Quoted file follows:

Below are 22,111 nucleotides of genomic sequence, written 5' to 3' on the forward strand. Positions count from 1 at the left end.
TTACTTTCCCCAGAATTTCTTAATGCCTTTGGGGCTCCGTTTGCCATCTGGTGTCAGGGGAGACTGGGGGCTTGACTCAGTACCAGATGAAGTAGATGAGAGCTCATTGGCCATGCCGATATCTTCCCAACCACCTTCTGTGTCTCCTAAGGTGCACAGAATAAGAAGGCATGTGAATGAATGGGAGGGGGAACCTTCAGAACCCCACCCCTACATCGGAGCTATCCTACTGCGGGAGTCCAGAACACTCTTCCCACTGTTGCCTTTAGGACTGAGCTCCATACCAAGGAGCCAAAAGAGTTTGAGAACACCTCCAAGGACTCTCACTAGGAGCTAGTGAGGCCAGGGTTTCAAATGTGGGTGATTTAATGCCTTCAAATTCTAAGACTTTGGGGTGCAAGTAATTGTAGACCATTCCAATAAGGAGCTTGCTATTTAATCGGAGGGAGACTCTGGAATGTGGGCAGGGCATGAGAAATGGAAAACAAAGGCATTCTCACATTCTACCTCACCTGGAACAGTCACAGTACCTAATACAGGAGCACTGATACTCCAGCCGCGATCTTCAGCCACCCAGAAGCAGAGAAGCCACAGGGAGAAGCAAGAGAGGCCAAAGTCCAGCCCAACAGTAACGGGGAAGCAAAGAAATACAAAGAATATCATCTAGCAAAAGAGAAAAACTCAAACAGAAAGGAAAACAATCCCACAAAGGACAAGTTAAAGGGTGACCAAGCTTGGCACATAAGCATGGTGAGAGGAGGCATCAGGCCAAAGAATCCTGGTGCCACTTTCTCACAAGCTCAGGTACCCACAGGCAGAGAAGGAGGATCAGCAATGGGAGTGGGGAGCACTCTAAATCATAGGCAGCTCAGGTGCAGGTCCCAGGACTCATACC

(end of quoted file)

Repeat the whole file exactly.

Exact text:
Below are 22,111 nucleotides of genomic sequence, written 5' to 3' on the forward strand. Positions count from 1 at the left end.
TTACTTTCCCCAGAATTTCTTAATGCCTTTGGGGCTCCGTTTGCCATCTGGTGTCAGGGGAGACTGGGGGCTTGACTCAGTACCAGATGAAGTAGATGAGAGCTCATTGGCCATGCCGATATCTTCCCAACCACCTTCTGTGTCTCCTAAGGTGCACAGAATAAGAAGGCATGTGAATGAATGGGAGGGGGAACCTTCAGAACCCCACCCCTACATCGGAGCTATCCTACTGCGGGAGTCCAGAACACTCTTCCCACTGTTGCCTTTAGGACTGAGCTCCATACCAAGGAGCCAAAAGAGTTTGAGAACACCTCCAAGGACTCTCACTAGGAGCTAGTGAGGCCAGGGTTTCAAATGTGGGTGATTTAATGCCTTCAAATTCTAAGACTTTGGGGTGCAAGTAATTGTAGACCATTCCAATAAGGAGCTTGCTATTTAATCGGAGGGAGACTCTGGAATGTGGGCAGGGCATGAGAAATGGAAAACAAAGGCATTCTCACATTCTACCTCACCTGGAACAGTCACAGTACCTAATACAGGAGCACTGATACTCCAGCCGCGATCTTCAGCCACCCAGAAGCAGAGAAGCCACAGGGAGAAGCAAGAGAGGCCAAAGTCCAGCCCAACAGTAACGGGGAAGCAAAGAAATACAAAGAATATCATCTAGCAAAAGAGAAAAACTCAAACAGAAAGGAAAACAATCCCACAAAGGACAAGTTAAAGGGTGACCAAGCTTGGCACATAAGCATGGTGAGAGGAGGCATCAGGCCAAAGAATCCTGGTGCCACTTTCTCACAAGCTCAGGTACCCACAGGCAGAGAAGGAGGATCAGCAATGGGAGTGGGGAGCACTCTAAATCATAGGCAGCTCAGGTGCAGGTCCCAGGACTCATACC